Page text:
New consensus model for Adult-Gero NP - job limiting?
0Dec 26, '12 by ChristineAdrianaRNI'm having major stresses over choosing which NP track to take.
This isn't so much the typical "Adult or FNP?" question. It comes down to the fact that if I know my preferred population is the elderly, I should go for gerontology, period. I don't like the idea of trying to cram knowledge about every lifespan into my brain - I'd rather really specialize and get really good at what I truly want to do.
And thanks to reading archives on here and my internet surfing, I know all about the changes to the adult-gero certification that are coming up.
I don't like that it's been split into primary and acute care, now.
My knee-jerk reaction is to go for primary care because that's ultimately what I want to do. But my fear is that there aren't going to be any jobs. It seems like most of the jobs out there are in hospital settings. Before I knew of the changes, I figured I'd look for that primary care dream job, but likely work in a hospital in the interim.
Am I going to be unable to do that with the new certifications? Do you think this is going to limit career options? Depending on which you choose, you can work in an inpatient setting or a primary care office, but not both?
Also, which track do you think hospice/palliative care would fall under? Primary care or acute?
I wasn't sure where else to go for these answers. Thank you in advance.
0Jan 1, '13 by GWTWFabToyaHi
When i enrolled into the MSN FNP option i directly wanted to only do adult. i am a great nurse with kids but i prefer not to because i become too emotional and want to refrain from that type of nursing. i spoke to an enrollment counselor and she stressed that the FNP is more marketable in the future of nurse practitioners which is true. for example, my personal nurse practitioner was only certified in womens health and had to go back to school for the FNP certification. i rather just get it all done at one time so i can have many avenues to go down when the time arises. i still see myself with geriatrics and adult but at least with the FNP i also see myself working with womens helath and low income individuals. in the end it is your decision and do what is best for you as well as for the market and availability of jobs within your area.
0Jan 1, '13 by mammac5The new changes to the Adult speciality are meant to give clear focus to whether a NP is suited for inpatient or outpatient care - and I think it makes sense because the two are vastly different.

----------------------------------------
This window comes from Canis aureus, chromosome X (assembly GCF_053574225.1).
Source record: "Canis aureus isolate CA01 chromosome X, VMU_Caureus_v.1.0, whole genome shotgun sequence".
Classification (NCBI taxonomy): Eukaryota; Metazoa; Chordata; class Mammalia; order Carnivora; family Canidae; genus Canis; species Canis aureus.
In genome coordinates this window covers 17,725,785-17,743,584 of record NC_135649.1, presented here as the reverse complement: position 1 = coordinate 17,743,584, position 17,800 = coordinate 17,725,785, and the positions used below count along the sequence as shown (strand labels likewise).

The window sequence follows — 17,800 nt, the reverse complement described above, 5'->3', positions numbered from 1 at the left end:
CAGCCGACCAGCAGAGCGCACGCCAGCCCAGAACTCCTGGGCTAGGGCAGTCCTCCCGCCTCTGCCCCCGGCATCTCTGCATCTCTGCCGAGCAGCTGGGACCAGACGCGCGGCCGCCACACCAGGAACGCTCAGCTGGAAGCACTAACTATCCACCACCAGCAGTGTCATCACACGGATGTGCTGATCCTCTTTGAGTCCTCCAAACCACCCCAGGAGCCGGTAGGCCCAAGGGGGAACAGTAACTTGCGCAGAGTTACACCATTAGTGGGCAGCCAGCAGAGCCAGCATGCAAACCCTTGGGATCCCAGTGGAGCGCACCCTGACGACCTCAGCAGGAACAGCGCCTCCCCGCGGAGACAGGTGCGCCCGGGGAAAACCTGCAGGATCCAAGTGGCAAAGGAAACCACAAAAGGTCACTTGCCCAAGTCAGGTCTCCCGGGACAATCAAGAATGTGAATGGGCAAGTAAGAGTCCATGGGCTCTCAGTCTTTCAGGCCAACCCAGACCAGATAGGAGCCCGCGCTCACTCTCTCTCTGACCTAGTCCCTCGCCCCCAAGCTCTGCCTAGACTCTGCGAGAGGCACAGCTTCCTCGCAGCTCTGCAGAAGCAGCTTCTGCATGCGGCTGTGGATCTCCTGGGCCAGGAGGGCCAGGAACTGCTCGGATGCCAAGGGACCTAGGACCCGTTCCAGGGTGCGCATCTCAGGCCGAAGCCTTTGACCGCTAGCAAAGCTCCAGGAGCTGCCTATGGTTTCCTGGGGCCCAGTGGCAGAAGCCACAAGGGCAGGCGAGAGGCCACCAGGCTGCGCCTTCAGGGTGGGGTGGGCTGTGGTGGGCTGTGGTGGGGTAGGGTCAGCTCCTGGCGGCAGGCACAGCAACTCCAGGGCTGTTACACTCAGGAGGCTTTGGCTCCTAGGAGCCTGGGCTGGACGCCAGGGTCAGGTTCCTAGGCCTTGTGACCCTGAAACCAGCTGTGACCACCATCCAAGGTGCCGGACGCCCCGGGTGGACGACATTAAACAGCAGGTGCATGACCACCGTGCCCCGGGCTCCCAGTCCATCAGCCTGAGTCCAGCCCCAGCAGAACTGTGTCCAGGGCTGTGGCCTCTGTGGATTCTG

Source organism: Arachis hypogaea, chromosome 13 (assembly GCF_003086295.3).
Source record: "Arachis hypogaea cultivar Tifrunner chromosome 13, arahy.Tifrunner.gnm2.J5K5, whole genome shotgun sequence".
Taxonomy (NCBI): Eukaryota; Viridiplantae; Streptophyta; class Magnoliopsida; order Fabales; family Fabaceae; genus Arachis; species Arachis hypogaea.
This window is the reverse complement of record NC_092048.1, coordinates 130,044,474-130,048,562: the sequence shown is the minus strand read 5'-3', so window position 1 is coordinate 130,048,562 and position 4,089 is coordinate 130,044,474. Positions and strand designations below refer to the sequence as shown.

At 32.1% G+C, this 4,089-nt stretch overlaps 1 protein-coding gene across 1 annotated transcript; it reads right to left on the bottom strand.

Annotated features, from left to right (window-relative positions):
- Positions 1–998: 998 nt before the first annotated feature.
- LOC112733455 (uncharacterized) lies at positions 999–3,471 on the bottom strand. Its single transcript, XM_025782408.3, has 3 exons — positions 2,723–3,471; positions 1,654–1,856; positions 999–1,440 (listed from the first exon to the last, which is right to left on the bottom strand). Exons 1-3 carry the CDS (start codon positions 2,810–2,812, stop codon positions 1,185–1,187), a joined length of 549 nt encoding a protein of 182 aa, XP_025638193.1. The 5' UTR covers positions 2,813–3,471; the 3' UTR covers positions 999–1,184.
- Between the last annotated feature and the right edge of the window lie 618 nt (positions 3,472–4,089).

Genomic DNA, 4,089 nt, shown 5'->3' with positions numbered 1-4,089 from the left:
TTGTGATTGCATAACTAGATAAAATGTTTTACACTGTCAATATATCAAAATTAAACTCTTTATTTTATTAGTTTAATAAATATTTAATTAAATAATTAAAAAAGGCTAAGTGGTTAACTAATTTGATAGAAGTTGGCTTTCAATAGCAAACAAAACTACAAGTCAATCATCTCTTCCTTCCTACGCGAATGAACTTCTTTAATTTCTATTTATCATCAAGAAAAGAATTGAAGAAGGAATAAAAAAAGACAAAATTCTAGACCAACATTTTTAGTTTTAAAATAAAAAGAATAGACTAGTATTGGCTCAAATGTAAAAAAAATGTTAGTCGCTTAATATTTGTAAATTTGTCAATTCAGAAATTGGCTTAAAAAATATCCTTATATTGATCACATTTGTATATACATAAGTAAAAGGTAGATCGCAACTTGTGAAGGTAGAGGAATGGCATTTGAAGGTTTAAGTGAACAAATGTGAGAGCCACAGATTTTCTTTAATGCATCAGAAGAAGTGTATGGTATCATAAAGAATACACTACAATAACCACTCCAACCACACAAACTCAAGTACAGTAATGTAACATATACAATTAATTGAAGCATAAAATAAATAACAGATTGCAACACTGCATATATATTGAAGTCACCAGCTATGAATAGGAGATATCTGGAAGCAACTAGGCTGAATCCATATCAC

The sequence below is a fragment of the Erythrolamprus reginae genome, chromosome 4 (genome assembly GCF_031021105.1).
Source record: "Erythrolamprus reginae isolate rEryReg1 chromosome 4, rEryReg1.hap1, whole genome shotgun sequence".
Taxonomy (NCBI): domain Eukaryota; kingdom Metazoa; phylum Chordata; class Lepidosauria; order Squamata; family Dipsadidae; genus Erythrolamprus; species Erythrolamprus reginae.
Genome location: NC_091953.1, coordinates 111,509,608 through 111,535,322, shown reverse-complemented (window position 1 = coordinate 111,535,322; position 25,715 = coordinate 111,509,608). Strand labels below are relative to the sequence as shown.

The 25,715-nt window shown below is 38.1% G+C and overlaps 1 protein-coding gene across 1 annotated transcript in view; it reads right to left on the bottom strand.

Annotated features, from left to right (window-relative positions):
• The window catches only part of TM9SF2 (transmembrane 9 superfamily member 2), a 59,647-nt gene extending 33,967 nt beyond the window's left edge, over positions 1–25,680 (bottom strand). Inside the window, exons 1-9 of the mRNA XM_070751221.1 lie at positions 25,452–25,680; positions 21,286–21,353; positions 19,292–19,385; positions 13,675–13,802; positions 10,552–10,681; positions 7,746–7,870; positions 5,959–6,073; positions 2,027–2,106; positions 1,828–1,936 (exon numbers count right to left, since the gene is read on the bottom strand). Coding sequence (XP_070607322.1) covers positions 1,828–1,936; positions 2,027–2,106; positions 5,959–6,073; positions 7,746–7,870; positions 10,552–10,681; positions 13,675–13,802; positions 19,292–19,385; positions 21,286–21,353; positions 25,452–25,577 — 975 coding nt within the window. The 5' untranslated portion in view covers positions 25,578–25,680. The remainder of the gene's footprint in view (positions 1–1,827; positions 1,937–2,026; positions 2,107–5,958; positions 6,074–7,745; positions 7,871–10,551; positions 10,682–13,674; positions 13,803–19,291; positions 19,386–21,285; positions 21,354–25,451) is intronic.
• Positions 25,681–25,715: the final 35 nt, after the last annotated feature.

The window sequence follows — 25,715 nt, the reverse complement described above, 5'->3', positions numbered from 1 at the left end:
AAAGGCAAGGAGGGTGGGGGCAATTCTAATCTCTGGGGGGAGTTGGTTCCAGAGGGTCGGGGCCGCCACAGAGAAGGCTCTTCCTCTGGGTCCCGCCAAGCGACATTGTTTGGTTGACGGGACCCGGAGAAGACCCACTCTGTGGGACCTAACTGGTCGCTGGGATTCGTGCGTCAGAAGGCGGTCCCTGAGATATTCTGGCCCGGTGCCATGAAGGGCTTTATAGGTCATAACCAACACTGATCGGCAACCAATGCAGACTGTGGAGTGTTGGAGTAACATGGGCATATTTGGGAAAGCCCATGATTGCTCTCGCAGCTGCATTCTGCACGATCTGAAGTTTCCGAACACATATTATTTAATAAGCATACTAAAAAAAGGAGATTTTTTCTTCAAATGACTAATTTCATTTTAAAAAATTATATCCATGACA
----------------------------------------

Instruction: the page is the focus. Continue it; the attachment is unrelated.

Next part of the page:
I am an ANP (certified prior to these new changes, obviously) and I currently work inpatient. These are different patients than the folks I saw in the outpatient world - both in my previous jobs as well as while I was in training. The meds are different, the acuity is different, helping make plans for discharge are different, working with the families is different. Etc., etc.
My personal choice was NOT to do FNP because I already knew I didn't want to treat children or deal with their family members. I knew that to treat the many chronic diseases of adulthood, I needed the time to really study those processes and to see those types of patients in my clinical rotations. Spending time on immunization schedules, physical/emotional stages of the lifespan for infants to adolescents, and such would've been a waste for me.
Although it may seem most of the jobs are in hospitals (from what you say in your post) dig a little further. You may find that the jobs are in outpatient settings BUT are in clinicals/practices owned and operated by hospitals. This is becoming very common since government regulations and limits to personal time make it very difficult for physicians to own and operate their own practices today.
I would suggest spending time in both inpatient and outpatient settings - find someone who will let you follow them for a few days - and just see what your interests are and what makes you feel enthusiastic. You may discover a strong pull toward one or the other and get some direction that way.
As for limiting yourself, I think it's going to be pretty easy to move between the roles and that many NPs will certify in one area and then do a short course to add the 2nd certification if/when they want to change settings. I don't think that will be a lengthy (or expensive) process.
0Jan 1, '13 by traumaRUs, MSN, APRN, CNS AdminI think the focus is heading towards keeping folks out of the hospital. In IL, many of my medicaid pts are now case managed. I get calls now from case managers saying Mr A or Mrs B is out of xyz med, do they still need it, can I eprescribe it for them. Other times I get called by the CM that Mr A is not feeling well. I call Mr A, find out what is going on, either agree to see him in next 24 hours or turf to ER, Urgent care. So, I think that primary care jobs will be rising not declining.